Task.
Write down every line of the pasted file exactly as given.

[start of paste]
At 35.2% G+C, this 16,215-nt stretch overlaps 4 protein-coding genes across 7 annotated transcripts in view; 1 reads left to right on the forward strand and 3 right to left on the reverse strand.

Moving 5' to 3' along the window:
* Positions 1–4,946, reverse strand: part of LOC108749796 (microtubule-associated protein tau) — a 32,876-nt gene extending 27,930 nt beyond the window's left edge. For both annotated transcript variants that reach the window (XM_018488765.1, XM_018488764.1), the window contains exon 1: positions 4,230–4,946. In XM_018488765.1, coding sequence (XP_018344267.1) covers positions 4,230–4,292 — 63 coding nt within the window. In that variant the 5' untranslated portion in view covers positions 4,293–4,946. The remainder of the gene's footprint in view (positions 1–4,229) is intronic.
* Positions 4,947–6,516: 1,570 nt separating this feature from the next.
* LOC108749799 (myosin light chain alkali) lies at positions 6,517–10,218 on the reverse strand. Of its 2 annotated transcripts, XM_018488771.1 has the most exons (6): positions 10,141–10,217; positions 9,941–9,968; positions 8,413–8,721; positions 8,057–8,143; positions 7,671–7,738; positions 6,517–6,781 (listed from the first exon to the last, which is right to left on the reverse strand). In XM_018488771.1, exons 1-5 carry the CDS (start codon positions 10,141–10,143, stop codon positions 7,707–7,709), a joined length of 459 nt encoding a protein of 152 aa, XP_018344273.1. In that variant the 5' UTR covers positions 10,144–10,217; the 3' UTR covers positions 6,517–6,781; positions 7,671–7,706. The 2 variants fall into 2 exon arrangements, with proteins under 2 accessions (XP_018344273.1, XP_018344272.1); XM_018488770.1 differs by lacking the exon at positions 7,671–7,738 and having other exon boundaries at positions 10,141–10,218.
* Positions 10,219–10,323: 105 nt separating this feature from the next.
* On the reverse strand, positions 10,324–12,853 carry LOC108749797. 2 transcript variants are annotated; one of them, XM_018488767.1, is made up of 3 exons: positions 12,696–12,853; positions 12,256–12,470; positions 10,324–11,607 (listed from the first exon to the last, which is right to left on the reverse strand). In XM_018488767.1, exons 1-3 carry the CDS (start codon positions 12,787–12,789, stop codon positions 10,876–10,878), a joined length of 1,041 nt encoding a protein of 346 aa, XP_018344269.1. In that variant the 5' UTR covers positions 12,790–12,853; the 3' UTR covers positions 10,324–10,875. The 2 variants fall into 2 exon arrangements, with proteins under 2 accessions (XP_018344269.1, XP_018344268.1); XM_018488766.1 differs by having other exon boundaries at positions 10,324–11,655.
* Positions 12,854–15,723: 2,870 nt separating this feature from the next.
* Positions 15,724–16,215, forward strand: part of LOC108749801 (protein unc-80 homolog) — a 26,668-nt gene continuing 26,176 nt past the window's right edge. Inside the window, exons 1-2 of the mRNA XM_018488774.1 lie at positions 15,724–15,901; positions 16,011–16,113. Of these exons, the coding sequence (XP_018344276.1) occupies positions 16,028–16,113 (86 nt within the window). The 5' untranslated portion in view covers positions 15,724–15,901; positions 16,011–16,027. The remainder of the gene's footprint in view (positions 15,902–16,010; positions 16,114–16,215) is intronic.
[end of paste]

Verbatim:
At 35.2% G+C, this 16,215-nt stretch overlaps 4 protein-coding genes across 7 annotated transcripts in view; 1 reads left to right on the forward strand and 3 right to left on the reverse strand.

Moving 5' to 3' along the window:
* Positions 1–4,946, reverse strand: part of LOC108749796 (microtubule-associated protein tau) — a 32,876-nt gene extending 27,930 nt beyond the window's left edge. For both annotated transcript variants that reach the window (XM_018488765.1, XM_018488764.1), the window contains exon 1: positions 4,230–4,946. In XM_018488765.1, coding sequence (XP_018344267.1) covers positions 4,230–4,292 — 63 coding nt within the window. In that variant the 5' untranslated portion in view covers positions 4,293–4,946. The remainder of the gene's footprint in view (positions 1–4,229) is intronic.
* Positions 4,947–6,516: 1,570 nt separating this feature from the next.
* LOC108749799 (myosin light chain alkali) lies at positions 6,517–10,218 on the reverse strand. Of its 2 annotated transcripts, XM_018488771.1 has the most exons (6): positions 10,141–10,217; positions 9,941–9,968; positions 8,413–8,721; positions 8,057–8,143; positions 7,671–7,738; positions 6,517–6,781 (listed from the first exon to the last, which is right to left on the reverse strand). In XM_018488771.1, exons 1-5 carry the CDS (start codon positions 10,141–10,143, stop codon positions 7,707–7,709), a joined length of 459 nt encoding a protein of 152 aa, XP_018344273.1. In that variant the 5' UTR covers positions 10,144–10,217; the 3' UTR covers positions 6,517–6,781; positions 7,671–7,706. The 2 variants fall into 2 exon arrangements, with proteins under 2 accessions (XP_018344273.1, XP_018344272.1); XM_018488770.1 differs by lacking the exon at positions 7,671–7,738 and having other exon boundaries at positions 10,141–10,218.
* Positions 10,219–10,323: 105 nt separating this feature from the next.
* On the reverse strand, positions 10,324–12,853 carry LOC108749797. 2 transcript variants are annotated; one of them, XM_018488767.1, is made up of 3 exons: positions 12,696–12,853; positions 12,256–12,470; positions 10,324–11,607 (listed from the first exon to the last, which is right to left on the reverse strand). In XM_018488767.1, exons 1-3 carry the CDS (start codon positions 12,787–12,789, stop codon positions 10,876–10,878), a joined length of 1,041 nt encoding a protein of 346 aa, XP_018344269.1. In that variant the 5' UTR covers positions 12,790–12,853; the 3' UTR covers positions 10,324–10,875. The 2 variants fall into 2 exon arrangements, with proteins under 2 accessions (XP_018344269.1, XP_018344268.1); XM_018488766.1 differs by having other exon boundaries at positions 10,324–11,655.
* Positions 12,854–15,723: 2,870 nt separating this feature from the next.
* Positions 15,724–16,215, forward strand: part of LOC108749801 (protein unc-80 homolog) — a 26,668-nt gene continuing 26,176 nt past the window's right edge. Inside the window, exons 1-2 of the mRNA XM_018488774.1 lie at positions 15,724–15,901; positions 16,011–16,113. Of these exons, the coding sequence (XP_018344276.1) occupies positions 16,028–16,113 (86 nt within the window). The 5' untranslated portion in view covers positions 15,724–15,901; positions 16,011–16,027. The remainder of the gene's footprint in view (positions 15,902–16,010; positions 16,114–16,215) is intronic.